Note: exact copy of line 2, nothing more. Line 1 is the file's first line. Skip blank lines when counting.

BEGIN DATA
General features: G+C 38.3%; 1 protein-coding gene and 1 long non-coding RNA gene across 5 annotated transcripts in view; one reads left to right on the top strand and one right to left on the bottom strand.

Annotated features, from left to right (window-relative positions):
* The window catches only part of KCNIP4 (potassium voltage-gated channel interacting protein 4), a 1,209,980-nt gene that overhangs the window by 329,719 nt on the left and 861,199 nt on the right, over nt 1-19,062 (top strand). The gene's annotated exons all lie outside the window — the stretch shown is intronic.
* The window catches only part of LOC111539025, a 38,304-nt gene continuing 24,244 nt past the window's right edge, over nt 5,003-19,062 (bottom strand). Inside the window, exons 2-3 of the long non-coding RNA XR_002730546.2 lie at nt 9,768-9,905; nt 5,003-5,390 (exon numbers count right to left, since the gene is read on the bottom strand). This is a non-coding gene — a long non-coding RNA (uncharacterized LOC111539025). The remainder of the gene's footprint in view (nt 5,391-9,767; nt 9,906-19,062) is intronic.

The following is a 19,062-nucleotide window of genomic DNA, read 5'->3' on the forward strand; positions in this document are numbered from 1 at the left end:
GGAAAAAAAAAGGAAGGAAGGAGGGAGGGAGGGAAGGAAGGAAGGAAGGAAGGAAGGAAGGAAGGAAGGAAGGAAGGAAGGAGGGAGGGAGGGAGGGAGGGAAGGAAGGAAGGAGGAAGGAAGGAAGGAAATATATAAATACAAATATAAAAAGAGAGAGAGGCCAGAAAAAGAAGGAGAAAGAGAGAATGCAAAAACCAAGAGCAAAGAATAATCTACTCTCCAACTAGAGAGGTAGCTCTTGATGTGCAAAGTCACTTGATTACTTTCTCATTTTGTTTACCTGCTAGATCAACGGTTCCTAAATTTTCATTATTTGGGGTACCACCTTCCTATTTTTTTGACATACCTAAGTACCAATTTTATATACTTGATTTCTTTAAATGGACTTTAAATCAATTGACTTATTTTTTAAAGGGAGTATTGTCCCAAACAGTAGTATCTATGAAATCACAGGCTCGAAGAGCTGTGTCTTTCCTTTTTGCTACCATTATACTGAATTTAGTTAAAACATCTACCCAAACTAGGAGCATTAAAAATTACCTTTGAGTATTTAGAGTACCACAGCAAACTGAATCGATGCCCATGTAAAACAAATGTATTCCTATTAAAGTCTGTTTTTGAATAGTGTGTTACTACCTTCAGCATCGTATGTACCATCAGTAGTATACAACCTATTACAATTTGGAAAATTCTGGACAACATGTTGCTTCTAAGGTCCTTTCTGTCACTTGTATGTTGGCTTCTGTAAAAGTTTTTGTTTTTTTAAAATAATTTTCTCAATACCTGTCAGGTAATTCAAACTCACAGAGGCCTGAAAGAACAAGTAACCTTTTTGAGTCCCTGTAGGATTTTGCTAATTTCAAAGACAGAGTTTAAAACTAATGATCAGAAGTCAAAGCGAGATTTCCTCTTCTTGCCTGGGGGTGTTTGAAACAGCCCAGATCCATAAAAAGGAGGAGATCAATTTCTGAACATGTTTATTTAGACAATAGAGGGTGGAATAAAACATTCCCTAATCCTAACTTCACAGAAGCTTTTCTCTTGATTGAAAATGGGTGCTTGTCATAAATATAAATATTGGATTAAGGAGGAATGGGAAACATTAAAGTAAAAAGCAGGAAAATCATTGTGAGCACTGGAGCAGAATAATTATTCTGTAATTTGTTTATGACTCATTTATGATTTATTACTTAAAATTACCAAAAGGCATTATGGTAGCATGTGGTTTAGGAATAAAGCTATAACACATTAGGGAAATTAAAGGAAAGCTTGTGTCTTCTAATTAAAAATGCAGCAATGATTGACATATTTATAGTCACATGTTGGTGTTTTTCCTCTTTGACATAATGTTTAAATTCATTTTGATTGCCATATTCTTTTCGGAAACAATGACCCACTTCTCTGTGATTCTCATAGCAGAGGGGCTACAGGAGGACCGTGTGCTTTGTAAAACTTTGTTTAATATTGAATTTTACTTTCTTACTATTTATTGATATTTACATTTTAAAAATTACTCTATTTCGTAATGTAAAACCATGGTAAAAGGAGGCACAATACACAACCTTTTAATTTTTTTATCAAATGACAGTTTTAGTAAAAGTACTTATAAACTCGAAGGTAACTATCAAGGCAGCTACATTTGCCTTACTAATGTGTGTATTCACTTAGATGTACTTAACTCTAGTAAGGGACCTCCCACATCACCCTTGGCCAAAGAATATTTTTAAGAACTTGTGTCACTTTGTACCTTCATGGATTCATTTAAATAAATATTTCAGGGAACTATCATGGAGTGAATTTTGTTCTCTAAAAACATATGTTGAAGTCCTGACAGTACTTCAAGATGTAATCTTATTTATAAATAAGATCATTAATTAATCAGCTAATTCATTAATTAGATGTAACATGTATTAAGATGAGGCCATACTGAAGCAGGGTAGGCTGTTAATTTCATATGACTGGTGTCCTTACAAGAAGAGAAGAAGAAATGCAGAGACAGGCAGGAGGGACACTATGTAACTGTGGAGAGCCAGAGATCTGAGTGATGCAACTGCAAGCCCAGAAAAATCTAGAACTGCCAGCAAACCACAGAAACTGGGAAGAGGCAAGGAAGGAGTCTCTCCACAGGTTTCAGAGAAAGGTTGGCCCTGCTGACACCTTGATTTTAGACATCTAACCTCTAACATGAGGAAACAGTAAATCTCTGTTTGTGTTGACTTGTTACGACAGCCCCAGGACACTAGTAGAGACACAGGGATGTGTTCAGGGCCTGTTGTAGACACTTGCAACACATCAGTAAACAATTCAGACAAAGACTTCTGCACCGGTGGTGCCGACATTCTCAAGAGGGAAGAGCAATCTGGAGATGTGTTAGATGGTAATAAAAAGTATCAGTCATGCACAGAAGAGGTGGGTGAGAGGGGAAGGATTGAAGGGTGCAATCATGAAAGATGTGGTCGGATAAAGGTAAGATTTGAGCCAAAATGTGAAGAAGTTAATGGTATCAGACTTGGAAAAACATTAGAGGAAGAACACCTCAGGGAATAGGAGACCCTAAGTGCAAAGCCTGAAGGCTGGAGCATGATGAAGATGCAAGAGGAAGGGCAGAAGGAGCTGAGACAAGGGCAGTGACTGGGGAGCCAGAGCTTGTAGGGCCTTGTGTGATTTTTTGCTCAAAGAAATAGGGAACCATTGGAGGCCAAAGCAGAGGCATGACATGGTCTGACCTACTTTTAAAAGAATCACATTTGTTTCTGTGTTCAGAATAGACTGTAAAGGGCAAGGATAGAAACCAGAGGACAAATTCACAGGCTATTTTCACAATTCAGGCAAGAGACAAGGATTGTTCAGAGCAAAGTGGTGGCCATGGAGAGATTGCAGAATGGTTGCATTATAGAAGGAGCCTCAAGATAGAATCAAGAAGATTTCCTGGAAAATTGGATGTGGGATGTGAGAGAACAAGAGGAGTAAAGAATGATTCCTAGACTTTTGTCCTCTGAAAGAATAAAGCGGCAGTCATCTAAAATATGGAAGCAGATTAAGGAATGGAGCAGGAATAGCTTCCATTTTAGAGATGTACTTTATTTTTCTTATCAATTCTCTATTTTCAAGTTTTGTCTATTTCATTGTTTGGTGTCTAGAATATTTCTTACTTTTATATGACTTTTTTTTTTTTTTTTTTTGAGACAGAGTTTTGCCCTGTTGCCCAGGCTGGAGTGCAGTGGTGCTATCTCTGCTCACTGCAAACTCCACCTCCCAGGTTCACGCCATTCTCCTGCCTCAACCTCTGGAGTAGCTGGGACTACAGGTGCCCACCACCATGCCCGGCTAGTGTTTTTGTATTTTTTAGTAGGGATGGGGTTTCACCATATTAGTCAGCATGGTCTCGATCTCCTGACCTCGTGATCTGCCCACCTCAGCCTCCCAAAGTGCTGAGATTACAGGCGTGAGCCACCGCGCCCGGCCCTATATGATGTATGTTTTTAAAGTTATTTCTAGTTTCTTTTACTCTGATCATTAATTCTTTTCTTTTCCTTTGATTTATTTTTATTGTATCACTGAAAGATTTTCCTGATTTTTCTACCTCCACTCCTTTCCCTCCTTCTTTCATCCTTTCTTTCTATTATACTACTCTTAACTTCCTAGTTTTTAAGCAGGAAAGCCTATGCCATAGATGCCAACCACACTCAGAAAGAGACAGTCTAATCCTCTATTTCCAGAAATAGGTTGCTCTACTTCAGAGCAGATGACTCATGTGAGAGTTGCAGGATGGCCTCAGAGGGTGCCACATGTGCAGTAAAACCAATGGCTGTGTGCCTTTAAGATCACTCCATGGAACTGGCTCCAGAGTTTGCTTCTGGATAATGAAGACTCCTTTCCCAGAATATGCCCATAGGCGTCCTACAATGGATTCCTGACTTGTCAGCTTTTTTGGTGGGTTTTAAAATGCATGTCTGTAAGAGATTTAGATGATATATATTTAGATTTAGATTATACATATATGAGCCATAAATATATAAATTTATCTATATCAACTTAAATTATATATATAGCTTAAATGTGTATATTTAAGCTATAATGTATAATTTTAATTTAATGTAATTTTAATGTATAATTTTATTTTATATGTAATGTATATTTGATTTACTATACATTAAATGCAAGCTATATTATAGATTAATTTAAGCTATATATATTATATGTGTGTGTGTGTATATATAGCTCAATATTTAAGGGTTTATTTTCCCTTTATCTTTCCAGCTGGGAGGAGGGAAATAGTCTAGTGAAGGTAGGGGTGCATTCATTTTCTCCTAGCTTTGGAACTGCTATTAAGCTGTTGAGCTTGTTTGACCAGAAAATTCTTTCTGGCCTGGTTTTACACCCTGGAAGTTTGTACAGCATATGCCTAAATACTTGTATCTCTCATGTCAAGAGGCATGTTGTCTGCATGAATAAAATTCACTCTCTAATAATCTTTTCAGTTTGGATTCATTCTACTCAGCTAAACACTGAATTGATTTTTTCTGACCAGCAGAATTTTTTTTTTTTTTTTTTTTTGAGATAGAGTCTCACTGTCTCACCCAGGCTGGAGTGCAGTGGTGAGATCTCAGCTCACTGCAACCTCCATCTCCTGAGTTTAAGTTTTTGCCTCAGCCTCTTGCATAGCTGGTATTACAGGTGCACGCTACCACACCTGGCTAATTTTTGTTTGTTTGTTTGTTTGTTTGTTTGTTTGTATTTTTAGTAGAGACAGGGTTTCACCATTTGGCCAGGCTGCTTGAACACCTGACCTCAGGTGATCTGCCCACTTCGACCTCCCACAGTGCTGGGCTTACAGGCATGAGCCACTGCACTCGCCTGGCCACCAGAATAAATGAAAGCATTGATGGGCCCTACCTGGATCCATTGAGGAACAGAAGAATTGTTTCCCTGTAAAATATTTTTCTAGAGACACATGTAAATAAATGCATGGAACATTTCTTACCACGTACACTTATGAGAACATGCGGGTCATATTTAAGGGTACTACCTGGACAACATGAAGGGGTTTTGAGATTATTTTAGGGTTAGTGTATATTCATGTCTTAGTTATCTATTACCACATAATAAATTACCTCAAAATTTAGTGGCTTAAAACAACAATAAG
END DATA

Annotated features, from left to right (window-relative positions):